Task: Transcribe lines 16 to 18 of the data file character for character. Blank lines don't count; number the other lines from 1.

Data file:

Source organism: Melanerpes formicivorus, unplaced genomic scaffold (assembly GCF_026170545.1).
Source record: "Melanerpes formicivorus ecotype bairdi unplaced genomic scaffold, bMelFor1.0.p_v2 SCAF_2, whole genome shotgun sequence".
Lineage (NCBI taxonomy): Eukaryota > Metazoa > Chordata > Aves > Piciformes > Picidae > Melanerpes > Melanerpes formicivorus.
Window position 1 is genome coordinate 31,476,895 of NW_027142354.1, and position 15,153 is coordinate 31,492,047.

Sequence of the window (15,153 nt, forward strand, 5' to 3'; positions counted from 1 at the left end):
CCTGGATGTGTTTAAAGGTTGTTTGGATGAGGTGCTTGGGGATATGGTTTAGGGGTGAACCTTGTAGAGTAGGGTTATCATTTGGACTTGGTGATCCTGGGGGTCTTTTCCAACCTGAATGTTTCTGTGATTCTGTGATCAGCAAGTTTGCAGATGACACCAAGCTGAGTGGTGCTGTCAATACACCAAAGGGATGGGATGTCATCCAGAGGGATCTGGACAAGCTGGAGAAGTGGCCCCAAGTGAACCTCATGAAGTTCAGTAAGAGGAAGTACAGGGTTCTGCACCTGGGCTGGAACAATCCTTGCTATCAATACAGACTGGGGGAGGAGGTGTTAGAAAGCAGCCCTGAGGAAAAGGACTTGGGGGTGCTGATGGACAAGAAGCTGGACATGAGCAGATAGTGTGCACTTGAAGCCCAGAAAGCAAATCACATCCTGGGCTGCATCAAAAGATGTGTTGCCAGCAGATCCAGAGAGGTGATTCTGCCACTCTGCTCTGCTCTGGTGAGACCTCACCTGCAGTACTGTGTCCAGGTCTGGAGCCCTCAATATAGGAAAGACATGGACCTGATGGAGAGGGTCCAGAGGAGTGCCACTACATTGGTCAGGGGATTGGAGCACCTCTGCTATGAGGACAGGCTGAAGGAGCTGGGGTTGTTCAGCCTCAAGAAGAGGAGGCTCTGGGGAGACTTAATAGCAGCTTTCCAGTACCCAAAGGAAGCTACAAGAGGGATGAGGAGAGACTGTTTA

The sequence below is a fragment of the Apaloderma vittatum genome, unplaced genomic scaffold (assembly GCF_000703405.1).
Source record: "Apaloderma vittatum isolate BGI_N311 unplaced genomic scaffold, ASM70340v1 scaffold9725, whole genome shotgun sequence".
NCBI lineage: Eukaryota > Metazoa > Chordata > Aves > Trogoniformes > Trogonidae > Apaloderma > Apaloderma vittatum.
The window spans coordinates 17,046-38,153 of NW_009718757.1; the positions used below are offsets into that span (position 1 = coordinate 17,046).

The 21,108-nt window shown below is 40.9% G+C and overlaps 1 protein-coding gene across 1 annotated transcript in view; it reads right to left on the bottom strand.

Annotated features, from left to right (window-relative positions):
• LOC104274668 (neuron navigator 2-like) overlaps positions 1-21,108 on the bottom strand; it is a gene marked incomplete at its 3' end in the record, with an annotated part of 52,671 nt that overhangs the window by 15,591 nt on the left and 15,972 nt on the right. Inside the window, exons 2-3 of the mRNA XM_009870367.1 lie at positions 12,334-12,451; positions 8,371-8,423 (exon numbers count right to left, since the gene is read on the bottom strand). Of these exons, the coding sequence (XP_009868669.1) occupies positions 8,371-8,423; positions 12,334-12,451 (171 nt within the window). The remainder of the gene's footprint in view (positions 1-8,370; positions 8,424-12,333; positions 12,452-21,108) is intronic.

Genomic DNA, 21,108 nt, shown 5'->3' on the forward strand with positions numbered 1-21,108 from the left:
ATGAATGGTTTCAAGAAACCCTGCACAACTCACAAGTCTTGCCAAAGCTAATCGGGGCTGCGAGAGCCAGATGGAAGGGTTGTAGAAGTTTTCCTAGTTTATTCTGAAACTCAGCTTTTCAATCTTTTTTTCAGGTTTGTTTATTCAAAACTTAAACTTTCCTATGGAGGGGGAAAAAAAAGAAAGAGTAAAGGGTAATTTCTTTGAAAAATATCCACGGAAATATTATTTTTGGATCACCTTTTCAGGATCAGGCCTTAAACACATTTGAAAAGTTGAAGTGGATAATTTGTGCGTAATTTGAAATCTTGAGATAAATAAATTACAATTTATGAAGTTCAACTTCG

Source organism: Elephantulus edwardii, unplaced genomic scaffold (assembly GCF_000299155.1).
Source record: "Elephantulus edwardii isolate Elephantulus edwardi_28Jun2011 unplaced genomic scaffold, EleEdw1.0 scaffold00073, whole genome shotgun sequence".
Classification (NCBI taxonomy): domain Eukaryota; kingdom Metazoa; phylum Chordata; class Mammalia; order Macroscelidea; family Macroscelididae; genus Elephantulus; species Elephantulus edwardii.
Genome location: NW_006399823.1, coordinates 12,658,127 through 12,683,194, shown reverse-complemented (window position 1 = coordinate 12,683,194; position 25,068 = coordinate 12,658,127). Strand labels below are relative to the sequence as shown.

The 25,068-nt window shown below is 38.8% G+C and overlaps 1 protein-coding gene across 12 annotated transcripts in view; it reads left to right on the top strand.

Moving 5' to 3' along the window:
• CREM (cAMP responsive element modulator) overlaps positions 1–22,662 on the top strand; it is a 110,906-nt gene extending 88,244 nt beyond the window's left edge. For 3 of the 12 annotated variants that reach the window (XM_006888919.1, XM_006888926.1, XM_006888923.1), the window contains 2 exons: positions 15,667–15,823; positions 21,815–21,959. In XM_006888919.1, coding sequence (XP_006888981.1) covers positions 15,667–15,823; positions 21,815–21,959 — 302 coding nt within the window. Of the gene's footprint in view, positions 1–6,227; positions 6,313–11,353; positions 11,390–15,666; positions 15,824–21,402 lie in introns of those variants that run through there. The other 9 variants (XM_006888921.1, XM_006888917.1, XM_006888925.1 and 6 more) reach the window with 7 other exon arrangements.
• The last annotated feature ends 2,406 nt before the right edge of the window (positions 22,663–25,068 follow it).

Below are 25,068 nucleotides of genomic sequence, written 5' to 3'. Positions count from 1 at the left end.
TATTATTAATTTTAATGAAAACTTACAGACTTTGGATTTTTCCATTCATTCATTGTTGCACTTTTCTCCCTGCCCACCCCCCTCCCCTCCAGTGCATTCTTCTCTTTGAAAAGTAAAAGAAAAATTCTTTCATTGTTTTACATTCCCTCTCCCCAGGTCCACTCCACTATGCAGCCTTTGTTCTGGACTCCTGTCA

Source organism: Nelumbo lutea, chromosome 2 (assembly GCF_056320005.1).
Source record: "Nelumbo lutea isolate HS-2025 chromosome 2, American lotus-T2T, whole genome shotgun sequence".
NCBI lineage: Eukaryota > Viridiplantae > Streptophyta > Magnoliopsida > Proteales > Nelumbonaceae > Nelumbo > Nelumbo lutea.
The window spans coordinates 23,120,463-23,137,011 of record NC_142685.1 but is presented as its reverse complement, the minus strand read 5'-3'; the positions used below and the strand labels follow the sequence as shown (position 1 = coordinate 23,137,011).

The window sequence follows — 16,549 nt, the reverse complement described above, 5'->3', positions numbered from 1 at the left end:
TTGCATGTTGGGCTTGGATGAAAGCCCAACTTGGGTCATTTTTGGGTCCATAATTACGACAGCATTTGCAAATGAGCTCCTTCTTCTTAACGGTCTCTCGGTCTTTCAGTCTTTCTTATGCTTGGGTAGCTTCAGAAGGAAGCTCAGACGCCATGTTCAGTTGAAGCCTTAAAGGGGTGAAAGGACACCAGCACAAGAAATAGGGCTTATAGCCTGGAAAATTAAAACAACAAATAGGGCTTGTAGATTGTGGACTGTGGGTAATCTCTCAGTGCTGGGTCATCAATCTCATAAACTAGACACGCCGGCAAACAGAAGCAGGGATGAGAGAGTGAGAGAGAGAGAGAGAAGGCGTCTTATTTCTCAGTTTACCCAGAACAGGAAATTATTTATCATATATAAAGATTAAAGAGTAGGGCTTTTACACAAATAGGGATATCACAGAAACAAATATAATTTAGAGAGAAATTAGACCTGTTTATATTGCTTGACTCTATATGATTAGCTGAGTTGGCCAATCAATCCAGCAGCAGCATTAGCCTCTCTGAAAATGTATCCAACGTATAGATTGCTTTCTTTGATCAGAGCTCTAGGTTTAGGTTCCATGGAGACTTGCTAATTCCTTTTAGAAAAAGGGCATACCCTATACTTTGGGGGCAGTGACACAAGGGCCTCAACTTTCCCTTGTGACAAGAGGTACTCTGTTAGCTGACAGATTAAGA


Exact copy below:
Source organism: Elephantulus edwardii, unplaced genomic scaffold (assembly GCF_000299155.1).
Source record: "Elephantulus edwardii isolate Elephantulus edwardi_28Jun2011 unplaced genomic scaffold, EleEdw1.0 scaffold00073, whole genome shotgun sequence".
Classification (NCBI taxonomy): domain Eukaryota; kingdom Metazoa; phylum Chordata; class Mammalia; order Macroscelidea; family Macroscelididae; genus Elephantulus; species Elephantulus edwardii.